For pregnant women with type 1 diabetes, good control of blood sugar might make a difference in how well their child does in school years later, according to new research from Denmark.

Overall, children born to mothers with type 1 diabetes achieved similar grades in primary school when compared to other children, the study found, but for the children of diabetic mothers, academic achievement was “quite divergent” depending on how well mothers had controlled their blood sugar before and during pregnancy.

The study authors caution in the journal Diabetes Care that it’s not clear if exposure to high blood sugar levels during pregnancy affected children’s brains directly, or family factors that affected mothers’ ability to control their blood sugar also influenced children’s cognitive development.

“Good diabetes control prior to and during pregnancy is important in other ways, as it lowers the risk of birth defects, preeclampsia, preterm delivery, large birthweight babies, and low blood sugar in the newborn,” said Dr. Florence Brown, director of the Joslin Diabetes Center - Beth Israel Deaconess Diabetes and Pregnancy Program in Boston, who was not involved in the study.

“But when we see an association between maternal higher (blood sugar) in pregnancy and worse offspring academic achievement we cannot say that there is cause and effect,” Brown said in an email. “While the authors try to adjust for the effect of parental education on child educational performance, there may be other factors that influence offspring academic achievement.”

The study authors, led by Dr. Sine Knorr at Aarhus University Hospital, looked at medical records to track blood sugar levels pre-pregnancy and during pregnancy for women with type 1 diabetes, and used school records to follow the performance of 707 of their primary-school-age children.

They also compared those children to more than 60,000 similar school children whose mothers did not have diabetes.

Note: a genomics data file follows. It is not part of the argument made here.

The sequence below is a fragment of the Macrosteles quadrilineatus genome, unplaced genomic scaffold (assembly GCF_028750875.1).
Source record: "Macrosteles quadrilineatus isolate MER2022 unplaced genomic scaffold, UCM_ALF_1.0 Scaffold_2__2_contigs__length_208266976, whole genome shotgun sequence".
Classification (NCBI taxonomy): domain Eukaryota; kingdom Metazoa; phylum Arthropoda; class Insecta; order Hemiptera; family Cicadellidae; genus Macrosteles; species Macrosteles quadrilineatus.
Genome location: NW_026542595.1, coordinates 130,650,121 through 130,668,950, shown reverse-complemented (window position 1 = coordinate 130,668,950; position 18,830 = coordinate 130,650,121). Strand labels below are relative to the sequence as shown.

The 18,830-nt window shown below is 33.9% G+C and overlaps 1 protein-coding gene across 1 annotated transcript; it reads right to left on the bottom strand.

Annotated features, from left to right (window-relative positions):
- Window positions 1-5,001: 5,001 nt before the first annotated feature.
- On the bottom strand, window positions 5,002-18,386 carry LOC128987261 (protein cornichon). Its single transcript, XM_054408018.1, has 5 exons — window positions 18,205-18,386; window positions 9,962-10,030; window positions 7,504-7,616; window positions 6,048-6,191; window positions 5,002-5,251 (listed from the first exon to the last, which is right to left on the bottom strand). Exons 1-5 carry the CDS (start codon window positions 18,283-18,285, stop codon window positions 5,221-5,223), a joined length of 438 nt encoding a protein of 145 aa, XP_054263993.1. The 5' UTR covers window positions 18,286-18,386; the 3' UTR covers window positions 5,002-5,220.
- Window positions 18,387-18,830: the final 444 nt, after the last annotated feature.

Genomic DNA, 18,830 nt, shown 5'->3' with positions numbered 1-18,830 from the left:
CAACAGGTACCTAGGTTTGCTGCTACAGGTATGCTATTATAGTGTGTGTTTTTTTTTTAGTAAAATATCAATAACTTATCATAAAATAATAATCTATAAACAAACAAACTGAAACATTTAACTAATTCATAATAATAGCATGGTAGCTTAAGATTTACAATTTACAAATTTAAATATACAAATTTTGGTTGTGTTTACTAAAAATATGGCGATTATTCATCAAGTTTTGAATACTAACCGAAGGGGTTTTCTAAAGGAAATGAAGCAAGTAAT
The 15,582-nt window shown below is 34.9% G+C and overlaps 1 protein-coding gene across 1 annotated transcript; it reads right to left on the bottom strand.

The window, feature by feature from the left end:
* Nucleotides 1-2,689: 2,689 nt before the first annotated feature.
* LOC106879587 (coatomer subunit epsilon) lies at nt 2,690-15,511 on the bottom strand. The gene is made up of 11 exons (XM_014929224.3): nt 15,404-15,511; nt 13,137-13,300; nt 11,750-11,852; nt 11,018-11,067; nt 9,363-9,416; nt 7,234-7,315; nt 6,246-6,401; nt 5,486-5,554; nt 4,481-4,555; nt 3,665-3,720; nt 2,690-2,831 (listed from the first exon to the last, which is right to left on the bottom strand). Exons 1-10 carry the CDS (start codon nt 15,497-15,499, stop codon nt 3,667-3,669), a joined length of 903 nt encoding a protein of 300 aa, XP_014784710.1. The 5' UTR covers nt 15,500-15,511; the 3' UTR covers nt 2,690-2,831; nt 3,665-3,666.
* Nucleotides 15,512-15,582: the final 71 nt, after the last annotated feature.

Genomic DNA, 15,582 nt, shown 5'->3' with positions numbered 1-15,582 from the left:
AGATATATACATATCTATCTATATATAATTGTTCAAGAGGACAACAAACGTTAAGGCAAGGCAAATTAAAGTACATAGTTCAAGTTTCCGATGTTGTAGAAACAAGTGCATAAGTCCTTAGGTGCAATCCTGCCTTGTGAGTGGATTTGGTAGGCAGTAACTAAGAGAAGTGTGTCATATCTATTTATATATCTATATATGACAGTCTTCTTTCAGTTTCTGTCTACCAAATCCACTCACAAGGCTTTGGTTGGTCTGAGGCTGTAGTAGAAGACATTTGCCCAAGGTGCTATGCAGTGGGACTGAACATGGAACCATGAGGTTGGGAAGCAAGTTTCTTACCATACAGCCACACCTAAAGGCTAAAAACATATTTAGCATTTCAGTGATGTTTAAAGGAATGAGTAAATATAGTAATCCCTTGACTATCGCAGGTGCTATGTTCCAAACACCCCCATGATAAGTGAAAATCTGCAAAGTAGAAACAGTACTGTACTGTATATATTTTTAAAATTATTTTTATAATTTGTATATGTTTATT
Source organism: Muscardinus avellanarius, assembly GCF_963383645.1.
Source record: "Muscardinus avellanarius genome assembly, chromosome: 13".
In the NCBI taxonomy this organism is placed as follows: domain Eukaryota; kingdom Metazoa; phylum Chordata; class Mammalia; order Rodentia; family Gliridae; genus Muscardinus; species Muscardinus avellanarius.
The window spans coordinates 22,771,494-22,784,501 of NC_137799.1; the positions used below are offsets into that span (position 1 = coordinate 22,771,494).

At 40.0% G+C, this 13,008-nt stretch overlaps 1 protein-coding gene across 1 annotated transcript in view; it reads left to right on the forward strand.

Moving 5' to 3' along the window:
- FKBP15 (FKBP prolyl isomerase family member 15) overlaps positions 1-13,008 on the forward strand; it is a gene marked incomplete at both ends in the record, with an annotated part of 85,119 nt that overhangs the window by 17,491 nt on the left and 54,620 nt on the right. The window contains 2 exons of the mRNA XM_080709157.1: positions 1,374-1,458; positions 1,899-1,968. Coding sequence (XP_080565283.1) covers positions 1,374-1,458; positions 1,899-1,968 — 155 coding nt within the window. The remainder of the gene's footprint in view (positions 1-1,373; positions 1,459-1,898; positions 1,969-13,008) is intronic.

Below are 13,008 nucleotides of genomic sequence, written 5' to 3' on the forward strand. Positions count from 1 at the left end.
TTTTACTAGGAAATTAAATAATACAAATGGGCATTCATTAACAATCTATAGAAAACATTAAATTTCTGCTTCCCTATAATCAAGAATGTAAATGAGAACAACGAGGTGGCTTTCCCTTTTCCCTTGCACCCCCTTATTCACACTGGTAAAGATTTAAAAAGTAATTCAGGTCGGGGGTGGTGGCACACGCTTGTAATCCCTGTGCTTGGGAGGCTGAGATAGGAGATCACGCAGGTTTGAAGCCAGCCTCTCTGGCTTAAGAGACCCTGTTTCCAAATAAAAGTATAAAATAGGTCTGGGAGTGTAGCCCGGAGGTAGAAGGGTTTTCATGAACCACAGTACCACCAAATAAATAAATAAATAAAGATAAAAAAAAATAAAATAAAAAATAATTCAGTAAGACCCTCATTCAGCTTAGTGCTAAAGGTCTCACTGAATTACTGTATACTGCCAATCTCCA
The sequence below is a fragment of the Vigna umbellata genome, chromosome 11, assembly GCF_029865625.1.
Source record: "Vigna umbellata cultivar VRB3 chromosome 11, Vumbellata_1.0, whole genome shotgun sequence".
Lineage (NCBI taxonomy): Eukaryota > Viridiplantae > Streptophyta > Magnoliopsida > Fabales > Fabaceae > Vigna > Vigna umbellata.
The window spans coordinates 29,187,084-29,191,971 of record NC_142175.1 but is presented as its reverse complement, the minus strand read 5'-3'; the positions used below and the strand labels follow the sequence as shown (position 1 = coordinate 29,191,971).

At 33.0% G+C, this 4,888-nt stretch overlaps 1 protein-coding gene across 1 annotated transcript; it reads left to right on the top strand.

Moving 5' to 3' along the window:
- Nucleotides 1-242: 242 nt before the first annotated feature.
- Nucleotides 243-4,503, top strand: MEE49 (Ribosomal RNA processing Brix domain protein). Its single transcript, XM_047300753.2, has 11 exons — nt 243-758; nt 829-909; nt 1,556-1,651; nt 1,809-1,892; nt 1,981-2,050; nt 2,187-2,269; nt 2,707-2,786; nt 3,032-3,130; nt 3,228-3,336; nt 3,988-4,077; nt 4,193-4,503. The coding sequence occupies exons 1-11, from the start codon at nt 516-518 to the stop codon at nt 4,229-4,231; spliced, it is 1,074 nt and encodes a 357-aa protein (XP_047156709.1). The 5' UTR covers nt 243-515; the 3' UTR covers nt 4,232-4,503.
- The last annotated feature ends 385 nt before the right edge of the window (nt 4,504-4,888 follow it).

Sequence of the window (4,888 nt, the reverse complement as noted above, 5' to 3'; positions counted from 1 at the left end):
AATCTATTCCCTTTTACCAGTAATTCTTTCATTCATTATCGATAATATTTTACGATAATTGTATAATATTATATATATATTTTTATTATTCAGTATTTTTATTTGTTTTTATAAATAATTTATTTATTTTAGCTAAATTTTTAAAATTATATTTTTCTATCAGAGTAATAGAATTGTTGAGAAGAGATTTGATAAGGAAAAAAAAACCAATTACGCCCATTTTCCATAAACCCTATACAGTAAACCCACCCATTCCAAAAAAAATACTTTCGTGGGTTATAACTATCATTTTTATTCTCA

Children born to women with good control of their blood sugar tended to have better than average grades as compared to their peers in the general population. This was particularly true for the children of women who maintained good blood sugar control during their third trimester of pregnancy.

But the reverse was also true. When mothers had poor control of their diabetes before and during their pregnancy, their children had lower grades. The poorer the control, the worse children did in school, when they were compared to the offspring of women without diabetes.

The study team also found that there was a strong relationship between the mother’s level of education and her blood sugar control. The more educated women were, the better they seemed to be at controlling their diabetes.

There was also a strong association between parental education and their children’s school grades, but even after the authors took that into account, the relationship between blood sugar control in pregnancy and kids’ school grades persisted.

Brown pointed out that a mother’s social, psychological and cognitive function beyond her educational attainment would be expected both to improve her diabetes control and enrich the learning environment of her child.

“This is supported by the fact that women with the best diabetes control . . . in pregnancy had offspring that performed better academically than offspring of . . . women without diabetes,” she said. “The authors of this study do endorse this as a possible explanation for their findings.”

These results only pertain to type 1 diabetes, the less common form of the disease that typically begins in childhood and must be controlled with administered insulin, researchers caution. Type 2 diabetes, most frequently diagnosed in middle adulthood, is much more common, and has different underlying causes. In addition, gestational diabetes is a separate condition that occurs during pregnancy and usually disappears after the baby is born.

“I don't know of any study of this type that was done with women who had gestational or type 2 diabetes,” said Dr. Jorge H Mestman, director of the University of Southern California Center for Diabetes and Metabolic Disease in Los Angeles. “So we can’t apply these results to other types of diabetes.”

Overall, the study is very provocative and the results are exciting, Mestman noted, “but it needs to be repeated.”

Mothers with very poor blood sugar control may have had other complications, and that would need to be accounted for, he added.